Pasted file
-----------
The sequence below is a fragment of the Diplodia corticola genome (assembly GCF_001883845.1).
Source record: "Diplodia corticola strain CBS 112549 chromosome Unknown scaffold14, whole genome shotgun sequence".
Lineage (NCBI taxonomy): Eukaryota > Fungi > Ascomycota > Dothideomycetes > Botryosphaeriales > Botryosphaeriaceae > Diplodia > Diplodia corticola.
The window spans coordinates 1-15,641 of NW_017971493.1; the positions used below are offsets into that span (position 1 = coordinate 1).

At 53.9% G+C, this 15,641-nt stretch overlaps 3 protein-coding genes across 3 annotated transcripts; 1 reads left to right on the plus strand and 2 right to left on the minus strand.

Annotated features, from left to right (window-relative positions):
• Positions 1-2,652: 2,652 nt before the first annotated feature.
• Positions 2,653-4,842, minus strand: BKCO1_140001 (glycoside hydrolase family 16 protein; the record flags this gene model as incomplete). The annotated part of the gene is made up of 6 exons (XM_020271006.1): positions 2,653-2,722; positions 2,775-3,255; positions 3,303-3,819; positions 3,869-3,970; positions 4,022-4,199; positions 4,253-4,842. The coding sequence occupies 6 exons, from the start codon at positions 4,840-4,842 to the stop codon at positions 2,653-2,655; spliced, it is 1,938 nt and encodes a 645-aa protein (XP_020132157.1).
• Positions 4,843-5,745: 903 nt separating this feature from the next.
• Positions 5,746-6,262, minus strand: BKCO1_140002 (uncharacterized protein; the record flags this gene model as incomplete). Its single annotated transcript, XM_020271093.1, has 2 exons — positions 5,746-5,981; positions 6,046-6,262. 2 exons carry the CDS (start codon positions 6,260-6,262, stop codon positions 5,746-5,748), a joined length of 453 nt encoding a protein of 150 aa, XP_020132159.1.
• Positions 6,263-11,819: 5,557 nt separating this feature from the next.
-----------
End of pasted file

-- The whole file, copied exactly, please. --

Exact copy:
The sequence below is a fragment of the Diplodia corticola genome (assembly GCF_001883845.1).
Source record: "Diplodia corticola strain CBS 112549 chromosome Unknown scaffold14, whole genome shotgun sequence".
Lineage (NCBI taxonomy): Eukaryota > Fungi > Ascomycota > Dothideomycetes > Botryosphaeriales > Botryosphaeriaceae > Diplodia > Diplodia corticola.
The window spans coordinates 1-15,641 of NW_017971493.1; the positions used below are offsets into that span (position 1 = coordinate 1).

At 53.9% G+C, this 15,641-nt stretch overlaps 3 protein-coding genes across 3 annotated transcripts; 1 reads left to right on the plus strand and 2 right to left on the minus strand.

Annotated features, from left to right (window-relative positions):
• Positions 1-2,652: 2,652 nt before the first annotated feature.
• Positions 2,653-4,842, minus strand: BKCO1_140001 (glycoside hydrolase family 16 protein; the record flags this gene model as incomplete). The annotated part of the gene is made up of 6 exons (XM_020271006.1): positions 2,653-2,722; positions 2,775-3,255; positions 3,303-3,819; positions 3,869-3,970; positions 4,022-4,199; positions 4,253-4,842. The coding sequence occupies 6 exons, from the start codon at positions 4,840-4,842 to the stop codon at positions 2,653-2,655; spliced, it is 1,938 nt and encodes a 645-aa protein (XP_020132157.1).
• Positions 4,843-5,745: 903 nt separating this feature from the next.
• Positions 5,746-6,262, minus strand: BKCO1_140002 (uncharacterized protein; the record flags this gene model as incomplete). Its single annotated transcript, XM_020271093.1, has 2 exons — positions 5,746-5,981; positions 6,046-6,262. 2 exons carry the CDS (start codon positions 6,260-6,262, stop codon positions 5,746-5,748), a joined length of 453 nt encoding a protein of 150 aa, XP_020132159.1.
• Positions 6,263-11,819: 5,557 nt separating this feature from the next.